The Fight Over the Clemency Process and Felons’ Voting Rights

The Fight Over the Clemency Process and Felons’ Voting Rights

The Fight Over the Clemency Process and Felons’ Voting Rights

Voting rights may seem simple: generally, you must be an American citizen, at least eighteen years of age, and you must be registered to vote. However, in the state of Florida, you can lose that right if you are convicted on a felony charge. It does not matter if the crime itself was violent or not. As long as it was a felony, you are not legally allowed to vote after a conviction.

There is one way to get that right restored: the clemency review process. Clemency is basically mercy from the government, and in this case, it would specifically mean that the Office of Executive Clemency feels you deserve to have your right to vote back. However, a large movement created by voting rights organizations exposed the process being flawed and possibly biased. Keep reading for information and recent news on the fight over the clemency process and felons’ voting rights.

The Office of Executive Clemency

To describe this process, imagine that you have been found guilty of a felony and you are serving time in prison. However, an election is coming up and you are eager to get back your right to vote, so you can do your civic duty and join fellow citizens in choosing your representatives.

For this, you have to turn to the Office of Executive Clemency, the board that hears cases and decides whether to grant or deny clemency. This board consists of four people – the Governor, the Attorney General, the Chief Financial Officer, and the Commissioner of Agriculture and Consumer Services – and you need the approval of the Governor and at least two members to receive clemency.

The Clemency Review Process

Applicants face many obstacles in the process to receive clemency from the board. The first is having to complete the terms of their sentence. Any fines must be paid, any prison time must be served, and every assigned hour of community service must be performed before the board will consider your case.

First, you must actually apply for a Restoration of Civil Rights (RCR) case. After you do, the next step is waiting for the board to meet and conduct hearings. The challenge here is that the four individuals who make up the board have many other tasks and duties due to their high positions of power. This means they only meet four days each year. Ideally, you would want them to see your case on one of those four days.

This leaves them with little time to look at cases, and the Miami Herald reports that this has created “a backlog of more than 10,000 unresolved cases.” Felons have had to wait between five and ten years for their case to be reviewed. Because of this, you may have to not only skip the upcoming election but several midterms and general election.

In the end, whenever you do present your case to the board, you might not even be granted clemency. The rules clearly state, “The Governor has the unfettered discretion to deny clemency for any time, for any reason.” This means that you may be denied your right to vote because the board believes you did not show that you have changed enough, or because they simply disliked your attitude, or for any other reason.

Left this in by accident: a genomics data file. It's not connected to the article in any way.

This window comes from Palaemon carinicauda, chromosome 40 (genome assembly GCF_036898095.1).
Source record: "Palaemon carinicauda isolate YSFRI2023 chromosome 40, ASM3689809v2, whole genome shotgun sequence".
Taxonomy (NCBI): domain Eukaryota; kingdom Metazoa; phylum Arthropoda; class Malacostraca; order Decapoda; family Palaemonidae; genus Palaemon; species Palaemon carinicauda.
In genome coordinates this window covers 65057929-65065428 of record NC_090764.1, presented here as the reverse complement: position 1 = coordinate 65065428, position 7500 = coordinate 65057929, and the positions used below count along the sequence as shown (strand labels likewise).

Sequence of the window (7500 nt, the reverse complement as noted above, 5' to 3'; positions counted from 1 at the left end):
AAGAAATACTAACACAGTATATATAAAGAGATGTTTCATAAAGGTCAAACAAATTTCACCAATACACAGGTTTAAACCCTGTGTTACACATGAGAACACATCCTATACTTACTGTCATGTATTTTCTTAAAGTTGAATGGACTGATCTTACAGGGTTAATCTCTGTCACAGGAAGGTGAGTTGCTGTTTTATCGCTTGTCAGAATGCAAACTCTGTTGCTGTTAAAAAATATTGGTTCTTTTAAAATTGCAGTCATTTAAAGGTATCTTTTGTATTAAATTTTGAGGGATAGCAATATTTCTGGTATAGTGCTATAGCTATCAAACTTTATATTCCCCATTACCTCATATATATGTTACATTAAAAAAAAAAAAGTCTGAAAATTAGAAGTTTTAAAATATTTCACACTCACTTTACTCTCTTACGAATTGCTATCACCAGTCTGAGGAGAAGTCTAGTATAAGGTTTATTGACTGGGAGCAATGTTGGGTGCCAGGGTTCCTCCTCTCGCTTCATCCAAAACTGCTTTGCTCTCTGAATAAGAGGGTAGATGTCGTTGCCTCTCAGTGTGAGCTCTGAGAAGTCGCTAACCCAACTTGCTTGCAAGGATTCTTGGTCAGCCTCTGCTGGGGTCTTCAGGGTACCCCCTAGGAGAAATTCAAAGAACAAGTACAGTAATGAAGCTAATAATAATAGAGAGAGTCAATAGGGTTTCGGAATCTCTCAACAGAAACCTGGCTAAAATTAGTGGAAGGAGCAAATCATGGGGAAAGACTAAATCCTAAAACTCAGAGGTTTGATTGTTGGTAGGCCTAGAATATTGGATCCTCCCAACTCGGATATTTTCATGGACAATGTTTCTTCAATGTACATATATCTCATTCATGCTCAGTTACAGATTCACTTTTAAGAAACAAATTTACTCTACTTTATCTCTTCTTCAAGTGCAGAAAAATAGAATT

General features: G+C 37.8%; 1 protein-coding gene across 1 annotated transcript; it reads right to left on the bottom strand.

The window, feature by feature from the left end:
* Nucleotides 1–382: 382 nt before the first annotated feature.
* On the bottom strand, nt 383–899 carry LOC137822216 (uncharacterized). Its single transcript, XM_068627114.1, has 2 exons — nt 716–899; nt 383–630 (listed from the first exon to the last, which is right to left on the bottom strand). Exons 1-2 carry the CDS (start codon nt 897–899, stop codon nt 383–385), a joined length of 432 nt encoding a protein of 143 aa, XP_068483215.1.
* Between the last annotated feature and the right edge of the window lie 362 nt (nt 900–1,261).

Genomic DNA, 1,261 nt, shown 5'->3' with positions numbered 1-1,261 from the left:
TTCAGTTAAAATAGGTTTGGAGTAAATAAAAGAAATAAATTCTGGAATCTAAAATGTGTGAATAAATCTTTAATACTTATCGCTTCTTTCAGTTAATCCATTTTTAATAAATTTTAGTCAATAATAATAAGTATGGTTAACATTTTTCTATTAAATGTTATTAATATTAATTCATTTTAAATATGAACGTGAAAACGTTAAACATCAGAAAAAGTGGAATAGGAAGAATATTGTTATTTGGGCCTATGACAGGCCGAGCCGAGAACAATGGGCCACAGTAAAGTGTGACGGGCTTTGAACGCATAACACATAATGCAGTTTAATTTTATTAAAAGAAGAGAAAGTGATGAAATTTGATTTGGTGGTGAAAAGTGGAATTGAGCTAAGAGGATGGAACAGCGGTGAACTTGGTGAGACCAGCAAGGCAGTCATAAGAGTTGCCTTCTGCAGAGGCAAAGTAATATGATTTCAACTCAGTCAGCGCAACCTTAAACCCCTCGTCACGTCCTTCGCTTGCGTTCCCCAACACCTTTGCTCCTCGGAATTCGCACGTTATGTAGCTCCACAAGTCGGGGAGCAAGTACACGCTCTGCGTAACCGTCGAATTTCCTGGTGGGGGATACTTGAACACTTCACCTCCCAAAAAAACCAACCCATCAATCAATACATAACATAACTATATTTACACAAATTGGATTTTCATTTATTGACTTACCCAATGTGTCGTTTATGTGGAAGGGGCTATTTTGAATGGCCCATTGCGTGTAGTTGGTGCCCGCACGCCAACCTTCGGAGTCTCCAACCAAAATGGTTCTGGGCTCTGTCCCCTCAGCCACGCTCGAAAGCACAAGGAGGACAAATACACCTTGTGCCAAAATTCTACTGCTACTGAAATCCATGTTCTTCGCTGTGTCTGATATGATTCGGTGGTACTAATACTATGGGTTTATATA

The Fight for the Rights of Felons

Florida is one of only three states that do not automatically restore the voting rights of felons upon their release, and advocates for voters’ rights have been very critical of the restoration process. Criticism has been so high to the point that it in February, a federal judge ruled that the system violated the U.S. Constitution. U.S. District Court Judge Mark Walker stated, “To vote again, disenfranchised citizens must kowtow before a panel of high-level government officials over which Florida’s governor has absolute veto authority. No standards guide this panel.”

Walker later ordered the Office of Executive Clemency to come up with a new process by April 26. However, on April 25, the U.S. 11th Circuit Court of Appeals delayed the ruling, keeping the current system in place. It remains unchanged, and the board continues to hear cases – including in the run-up to the 2018 midterm election, where current state governor Rick Scott is running for state senator. ABC News has pointed out the potential conflict of interest in a political candidate effectively choosing who can and cannot vote.

Citizens are doing their own part to fight for felons’ voting rights. The calls for change have grown so much that activist groups collected enough signatures to include an amendment to the state constitution on the ballot in the 2018 midterm elections. If 60% of voters say yes to Amendment 4, this would give felons the right to vote immediately after they finish serving their sentences. The requirements for citizens to propose Florida constitutional amendments are immensely difficult, and overcoming them shows that many people take this issue seriously.

 

With the way that the clemency system currently works, a convicted felon will want a sharp attorney on their side to assist them in regaining their rights. Anyone charged with a felony can also benefit from having a lawyer represent them in court. If either of these situations applies to you or a loved one, do not hesitate to reach out to the Law Offices of Michael A. Gottlieb, P.A. today. Call us at 954-256-8567 and receive a free consultation.

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